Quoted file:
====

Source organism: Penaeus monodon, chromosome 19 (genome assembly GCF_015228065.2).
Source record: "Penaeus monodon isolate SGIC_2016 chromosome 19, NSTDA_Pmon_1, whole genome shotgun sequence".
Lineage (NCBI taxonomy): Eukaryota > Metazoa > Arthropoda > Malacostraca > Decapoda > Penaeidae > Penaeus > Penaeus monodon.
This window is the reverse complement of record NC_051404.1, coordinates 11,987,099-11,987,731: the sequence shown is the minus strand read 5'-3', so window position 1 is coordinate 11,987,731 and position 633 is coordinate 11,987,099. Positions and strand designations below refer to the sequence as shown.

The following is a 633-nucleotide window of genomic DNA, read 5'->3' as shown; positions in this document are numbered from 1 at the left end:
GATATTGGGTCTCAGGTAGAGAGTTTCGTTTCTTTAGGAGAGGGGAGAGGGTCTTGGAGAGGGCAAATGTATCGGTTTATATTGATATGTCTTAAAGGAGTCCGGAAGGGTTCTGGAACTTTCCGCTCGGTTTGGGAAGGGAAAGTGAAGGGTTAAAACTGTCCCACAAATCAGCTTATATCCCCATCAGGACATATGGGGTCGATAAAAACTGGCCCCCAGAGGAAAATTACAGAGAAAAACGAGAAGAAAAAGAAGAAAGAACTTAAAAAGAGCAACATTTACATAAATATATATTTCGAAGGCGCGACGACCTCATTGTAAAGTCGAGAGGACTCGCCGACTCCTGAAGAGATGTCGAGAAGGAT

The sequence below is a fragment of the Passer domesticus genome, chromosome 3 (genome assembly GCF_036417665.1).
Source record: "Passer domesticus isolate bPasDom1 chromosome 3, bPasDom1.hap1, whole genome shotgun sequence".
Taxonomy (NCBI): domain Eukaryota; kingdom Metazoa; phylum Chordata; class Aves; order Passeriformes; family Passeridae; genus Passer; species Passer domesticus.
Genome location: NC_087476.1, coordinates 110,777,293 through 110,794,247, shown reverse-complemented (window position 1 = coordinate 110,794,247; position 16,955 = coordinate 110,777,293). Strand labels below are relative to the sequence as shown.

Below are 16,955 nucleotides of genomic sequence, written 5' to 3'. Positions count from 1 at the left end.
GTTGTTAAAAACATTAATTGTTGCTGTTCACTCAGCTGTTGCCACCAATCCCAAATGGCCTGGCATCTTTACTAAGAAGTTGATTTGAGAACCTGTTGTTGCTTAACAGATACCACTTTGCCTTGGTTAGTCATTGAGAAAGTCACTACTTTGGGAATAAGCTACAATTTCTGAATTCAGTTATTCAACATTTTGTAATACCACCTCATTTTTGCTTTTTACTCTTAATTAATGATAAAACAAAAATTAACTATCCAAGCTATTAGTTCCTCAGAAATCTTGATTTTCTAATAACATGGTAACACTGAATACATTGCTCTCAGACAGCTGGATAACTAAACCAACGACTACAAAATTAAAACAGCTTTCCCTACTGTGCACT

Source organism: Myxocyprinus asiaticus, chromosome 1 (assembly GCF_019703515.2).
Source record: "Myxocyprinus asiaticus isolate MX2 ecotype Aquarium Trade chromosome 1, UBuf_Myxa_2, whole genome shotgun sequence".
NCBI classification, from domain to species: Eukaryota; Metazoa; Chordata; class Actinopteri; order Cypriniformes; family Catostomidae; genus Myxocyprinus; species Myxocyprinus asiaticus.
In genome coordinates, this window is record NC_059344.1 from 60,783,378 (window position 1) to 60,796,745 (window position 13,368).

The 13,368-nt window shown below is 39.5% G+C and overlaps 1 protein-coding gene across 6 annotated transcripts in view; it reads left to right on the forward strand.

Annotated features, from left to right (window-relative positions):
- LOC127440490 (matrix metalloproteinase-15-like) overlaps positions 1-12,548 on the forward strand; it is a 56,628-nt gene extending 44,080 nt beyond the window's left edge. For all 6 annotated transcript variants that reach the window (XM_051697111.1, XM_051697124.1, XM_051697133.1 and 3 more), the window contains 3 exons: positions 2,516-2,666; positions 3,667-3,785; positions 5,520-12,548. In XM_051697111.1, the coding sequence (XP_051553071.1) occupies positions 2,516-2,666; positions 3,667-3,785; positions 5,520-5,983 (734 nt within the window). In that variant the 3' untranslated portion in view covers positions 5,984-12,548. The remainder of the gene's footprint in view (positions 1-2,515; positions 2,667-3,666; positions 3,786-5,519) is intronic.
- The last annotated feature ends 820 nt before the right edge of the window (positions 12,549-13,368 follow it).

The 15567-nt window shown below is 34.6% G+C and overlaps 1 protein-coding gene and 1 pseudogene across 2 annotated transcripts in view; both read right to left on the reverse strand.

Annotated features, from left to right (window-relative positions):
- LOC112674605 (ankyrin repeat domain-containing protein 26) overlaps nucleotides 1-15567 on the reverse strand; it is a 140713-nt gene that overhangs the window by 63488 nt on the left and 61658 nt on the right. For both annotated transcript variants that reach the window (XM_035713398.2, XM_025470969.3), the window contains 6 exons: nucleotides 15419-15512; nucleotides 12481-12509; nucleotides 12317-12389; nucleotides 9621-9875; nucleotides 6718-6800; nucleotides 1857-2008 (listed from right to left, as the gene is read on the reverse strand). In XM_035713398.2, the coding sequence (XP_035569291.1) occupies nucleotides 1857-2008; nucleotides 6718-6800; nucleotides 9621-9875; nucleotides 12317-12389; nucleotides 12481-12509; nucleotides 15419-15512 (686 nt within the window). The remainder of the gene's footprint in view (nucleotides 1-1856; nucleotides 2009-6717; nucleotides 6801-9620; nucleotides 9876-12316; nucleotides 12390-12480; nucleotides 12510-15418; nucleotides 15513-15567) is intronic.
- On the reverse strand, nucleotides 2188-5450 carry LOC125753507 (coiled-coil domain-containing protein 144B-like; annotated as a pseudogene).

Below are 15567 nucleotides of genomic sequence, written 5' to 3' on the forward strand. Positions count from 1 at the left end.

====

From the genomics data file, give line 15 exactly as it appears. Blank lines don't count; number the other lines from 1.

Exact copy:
NCBI classification, from domain to species: Eukaryota; Metazoa; Chordata; class Actinopteri; order Cypriniformes; family Catostomidae; genus Myxocyprinus; species Myxocyprinus asiaticus.